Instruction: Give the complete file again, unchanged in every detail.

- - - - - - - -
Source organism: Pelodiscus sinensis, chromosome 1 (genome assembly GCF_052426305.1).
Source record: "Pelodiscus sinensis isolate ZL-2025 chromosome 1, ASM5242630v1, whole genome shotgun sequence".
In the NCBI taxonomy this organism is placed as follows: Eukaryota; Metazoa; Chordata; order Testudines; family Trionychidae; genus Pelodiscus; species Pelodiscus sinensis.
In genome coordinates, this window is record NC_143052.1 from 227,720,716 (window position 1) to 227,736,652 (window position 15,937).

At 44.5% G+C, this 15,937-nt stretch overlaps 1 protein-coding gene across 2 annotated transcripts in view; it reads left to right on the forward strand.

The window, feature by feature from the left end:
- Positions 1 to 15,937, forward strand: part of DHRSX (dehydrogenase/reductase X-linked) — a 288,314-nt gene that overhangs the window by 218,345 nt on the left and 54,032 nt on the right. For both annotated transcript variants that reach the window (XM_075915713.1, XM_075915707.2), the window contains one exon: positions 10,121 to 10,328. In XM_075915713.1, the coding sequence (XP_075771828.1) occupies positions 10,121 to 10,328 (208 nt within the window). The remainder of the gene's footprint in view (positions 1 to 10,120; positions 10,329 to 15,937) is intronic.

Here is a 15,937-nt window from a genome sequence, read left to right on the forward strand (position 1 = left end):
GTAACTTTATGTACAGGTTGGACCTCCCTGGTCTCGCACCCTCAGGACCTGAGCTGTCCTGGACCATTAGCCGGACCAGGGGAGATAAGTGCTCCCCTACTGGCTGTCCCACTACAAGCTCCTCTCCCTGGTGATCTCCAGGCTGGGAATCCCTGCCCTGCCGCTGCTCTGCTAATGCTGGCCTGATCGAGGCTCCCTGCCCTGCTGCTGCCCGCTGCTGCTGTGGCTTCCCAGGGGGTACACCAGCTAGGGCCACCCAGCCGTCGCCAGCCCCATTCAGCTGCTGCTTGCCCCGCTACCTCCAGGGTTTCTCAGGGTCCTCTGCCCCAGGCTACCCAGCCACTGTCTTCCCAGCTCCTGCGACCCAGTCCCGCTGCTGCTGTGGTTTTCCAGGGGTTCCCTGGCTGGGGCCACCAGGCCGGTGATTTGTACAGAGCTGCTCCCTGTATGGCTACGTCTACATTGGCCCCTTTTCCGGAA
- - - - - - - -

Source organism: Pelodiscus sinensis, chromosome 1 (genome assembly GCF_052426305.1).
Source record: "Pelodiscus sinensis isolate ZL-2025 chromosome 1, ASM5242630v1, whole genome shotgun sequence".
In the NCBI taxonomy this organism is placed as follows: Eukaryota; Metazoa; Chordata; order Testudines; family Trionychidae; genus Pelodiscus; species Pelodiscus sinensis.
In genome coordinates, this window is record NC_143052.1 from 227,720,716 (window position 1) to 227,736,652 (window position 15,937).

At 44.5% G+C, this 15,937-nt stretch overlaps 1 protein-coding gene across 2 annotated transcripts in view; it reads left to right on the forward strand.

The window, feature by feature from the left end:
- Positions 1 to 15,937, forward strand: part of DHRSX (dehydrogenase/reductase X-linked) — a 288,314-nt gene that overhangs the window by 218,345 nt on the left and 54,032 nt on the right. For both annotated transcript variants that reach the window (XM_075915713.1, XM_075915707.2), the window contains one exon: positions 10,121 to 10,328. In XM_075915713.1, the coding sequence (XP_075771828.1) occupies positions 10,121 to 10,328 (208 nt within the window). The remainder of the gene's footprint in view (positions 1 to 10,120; positions 10,329 to 15,937) is intronic.

Here is a 15,937-nt window from a genome sequence, read left to right on the forward strand (position 1 = left end):
GTAACTTTATGTACAGGTTGGACCTCCCTGGTCTCGCACCCTCAGGACCTGAGCTGTCCTGGACCATTAGCCGGACCAGGGGAGATAAGTGCTCCCCTACTGGCTGTCCCACTACAAGCTCCTCTCCCTGGTGATCTCCAGGCTGGGAATCCCTGCCCTGCCGCTGCTCTGCTAATGCTGGCCTGATCGAGGCTCCCTGCCCTGCTGCTGCCCGCTGCTGCTGTGGCTTCCCAGGGGGTACACCAGCTAGGGCCACCCAGCCGTCGCCAGCCCCATTCAGCTGCTGCTTGCCCCGCTACCTCCAGGGTTTCTCAGGGTCCTCTGCCCCAGGCTACCCAGCCACTGTCTTCCCAGCTCCTGCGACCCAGTCCCGCTGCTGCTGTGGTTTTCCAGGGGTTCCCTGGCTGGGGCCACCAGGCCGGTGATTTGTACAGAGCTGCTCCCTGTATGGCTACGTCTACATTGGCCCCTTTTCCGGAA